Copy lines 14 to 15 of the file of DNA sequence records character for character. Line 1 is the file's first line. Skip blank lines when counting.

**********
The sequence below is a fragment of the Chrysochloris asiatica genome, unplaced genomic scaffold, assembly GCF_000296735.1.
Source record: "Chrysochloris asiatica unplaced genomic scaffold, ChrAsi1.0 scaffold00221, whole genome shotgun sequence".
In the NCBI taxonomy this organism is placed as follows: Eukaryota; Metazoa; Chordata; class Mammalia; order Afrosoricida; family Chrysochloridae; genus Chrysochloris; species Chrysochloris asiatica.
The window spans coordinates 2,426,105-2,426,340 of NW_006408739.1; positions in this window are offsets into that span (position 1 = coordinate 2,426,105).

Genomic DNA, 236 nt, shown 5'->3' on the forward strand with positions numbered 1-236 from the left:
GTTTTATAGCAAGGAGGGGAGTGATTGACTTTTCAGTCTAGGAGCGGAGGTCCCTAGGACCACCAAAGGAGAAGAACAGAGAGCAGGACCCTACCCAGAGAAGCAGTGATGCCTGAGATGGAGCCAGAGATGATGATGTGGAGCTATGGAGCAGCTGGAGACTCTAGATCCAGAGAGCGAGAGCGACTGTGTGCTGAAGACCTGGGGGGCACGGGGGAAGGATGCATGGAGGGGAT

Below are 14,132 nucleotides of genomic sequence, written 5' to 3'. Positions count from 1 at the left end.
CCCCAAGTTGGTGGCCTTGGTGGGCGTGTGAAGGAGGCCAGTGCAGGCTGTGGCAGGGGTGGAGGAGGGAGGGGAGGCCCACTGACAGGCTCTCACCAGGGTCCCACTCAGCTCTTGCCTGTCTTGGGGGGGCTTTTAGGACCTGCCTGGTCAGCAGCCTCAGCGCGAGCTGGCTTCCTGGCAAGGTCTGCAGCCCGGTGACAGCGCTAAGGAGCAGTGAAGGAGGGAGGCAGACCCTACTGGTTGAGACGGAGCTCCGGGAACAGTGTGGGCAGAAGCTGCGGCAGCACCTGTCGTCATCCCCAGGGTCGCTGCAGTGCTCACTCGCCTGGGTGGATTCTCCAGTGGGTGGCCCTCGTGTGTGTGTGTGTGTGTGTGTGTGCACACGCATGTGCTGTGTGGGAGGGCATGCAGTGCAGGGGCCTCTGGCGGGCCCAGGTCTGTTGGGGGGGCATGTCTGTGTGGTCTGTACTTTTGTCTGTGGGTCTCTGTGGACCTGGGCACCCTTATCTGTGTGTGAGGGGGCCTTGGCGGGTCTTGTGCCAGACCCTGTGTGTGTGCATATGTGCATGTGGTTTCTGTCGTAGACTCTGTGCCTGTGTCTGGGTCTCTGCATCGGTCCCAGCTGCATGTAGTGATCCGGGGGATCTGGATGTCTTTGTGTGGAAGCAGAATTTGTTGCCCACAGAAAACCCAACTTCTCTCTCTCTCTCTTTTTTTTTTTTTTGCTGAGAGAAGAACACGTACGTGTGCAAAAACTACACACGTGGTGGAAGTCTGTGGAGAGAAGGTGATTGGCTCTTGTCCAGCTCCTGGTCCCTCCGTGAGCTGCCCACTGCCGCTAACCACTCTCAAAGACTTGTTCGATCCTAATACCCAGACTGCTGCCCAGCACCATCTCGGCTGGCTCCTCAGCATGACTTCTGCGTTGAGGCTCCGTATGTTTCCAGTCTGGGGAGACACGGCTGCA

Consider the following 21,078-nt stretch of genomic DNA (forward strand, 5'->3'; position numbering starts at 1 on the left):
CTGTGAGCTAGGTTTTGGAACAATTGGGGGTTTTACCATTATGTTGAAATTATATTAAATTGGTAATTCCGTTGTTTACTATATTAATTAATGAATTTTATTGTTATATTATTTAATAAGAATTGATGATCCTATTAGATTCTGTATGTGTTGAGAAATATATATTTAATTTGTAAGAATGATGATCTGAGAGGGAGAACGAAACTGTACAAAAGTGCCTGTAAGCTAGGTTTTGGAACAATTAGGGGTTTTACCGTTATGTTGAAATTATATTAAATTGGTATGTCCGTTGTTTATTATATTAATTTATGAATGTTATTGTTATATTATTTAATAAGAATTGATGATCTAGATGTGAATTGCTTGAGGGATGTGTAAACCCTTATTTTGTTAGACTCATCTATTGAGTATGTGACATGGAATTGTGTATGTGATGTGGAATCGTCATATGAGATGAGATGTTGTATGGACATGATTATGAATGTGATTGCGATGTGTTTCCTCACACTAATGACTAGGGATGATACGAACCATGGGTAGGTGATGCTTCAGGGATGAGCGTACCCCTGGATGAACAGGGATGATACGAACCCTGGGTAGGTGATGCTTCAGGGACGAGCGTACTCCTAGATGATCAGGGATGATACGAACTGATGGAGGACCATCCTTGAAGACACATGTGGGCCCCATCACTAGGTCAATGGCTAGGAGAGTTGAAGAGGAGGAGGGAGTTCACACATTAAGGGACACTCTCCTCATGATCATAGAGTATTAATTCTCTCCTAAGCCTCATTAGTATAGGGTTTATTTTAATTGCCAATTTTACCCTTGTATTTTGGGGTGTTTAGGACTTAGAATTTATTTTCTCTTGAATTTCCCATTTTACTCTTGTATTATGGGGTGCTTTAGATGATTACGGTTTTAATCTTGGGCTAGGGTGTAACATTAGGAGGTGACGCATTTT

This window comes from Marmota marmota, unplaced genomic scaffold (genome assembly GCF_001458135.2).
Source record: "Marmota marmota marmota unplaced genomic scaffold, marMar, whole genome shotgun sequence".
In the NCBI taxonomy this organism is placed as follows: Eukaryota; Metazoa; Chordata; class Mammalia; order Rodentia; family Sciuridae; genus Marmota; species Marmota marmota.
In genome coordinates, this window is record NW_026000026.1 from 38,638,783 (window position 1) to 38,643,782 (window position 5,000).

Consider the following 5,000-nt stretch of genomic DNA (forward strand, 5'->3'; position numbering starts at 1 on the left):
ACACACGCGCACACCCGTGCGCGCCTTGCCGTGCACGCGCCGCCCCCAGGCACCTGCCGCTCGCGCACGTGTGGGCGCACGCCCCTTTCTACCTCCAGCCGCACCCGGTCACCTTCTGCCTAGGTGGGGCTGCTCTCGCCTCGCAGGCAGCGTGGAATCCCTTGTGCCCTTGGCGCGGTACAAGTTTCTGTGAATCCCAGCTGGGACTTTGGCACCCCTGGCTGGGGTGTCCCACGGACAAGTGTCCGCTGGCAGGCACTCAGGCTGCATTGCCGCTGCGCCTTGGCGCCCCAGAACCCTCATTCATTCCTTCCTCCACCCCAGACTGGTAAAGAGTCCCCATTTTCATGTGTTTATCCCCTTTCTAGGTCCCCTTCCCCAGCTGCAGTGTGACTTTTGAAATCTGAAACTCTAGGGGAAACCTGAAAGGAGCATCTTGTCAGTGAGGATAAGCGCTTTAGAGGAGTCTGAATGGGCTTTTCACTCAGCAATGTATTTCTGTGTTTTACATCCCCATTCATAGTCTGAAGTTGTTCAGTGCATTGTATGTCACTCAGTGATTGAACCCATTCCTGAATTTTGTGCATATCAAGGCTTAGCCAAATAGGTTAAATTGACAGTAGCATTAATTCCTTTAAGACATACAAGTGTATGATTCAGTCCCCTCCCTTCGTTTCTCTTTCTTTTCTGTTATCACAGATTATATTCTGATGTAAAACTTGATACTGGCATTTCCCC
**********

In genome coordinates, this window is record NW_026000026.1 from 38,638,783 (window position 1) to 38,643,782 (window position 5,000).

Consider the following 5,000-nt stretch of genomic DNA (forward strand, 5'->3'; position numbering starts at 1 on the left):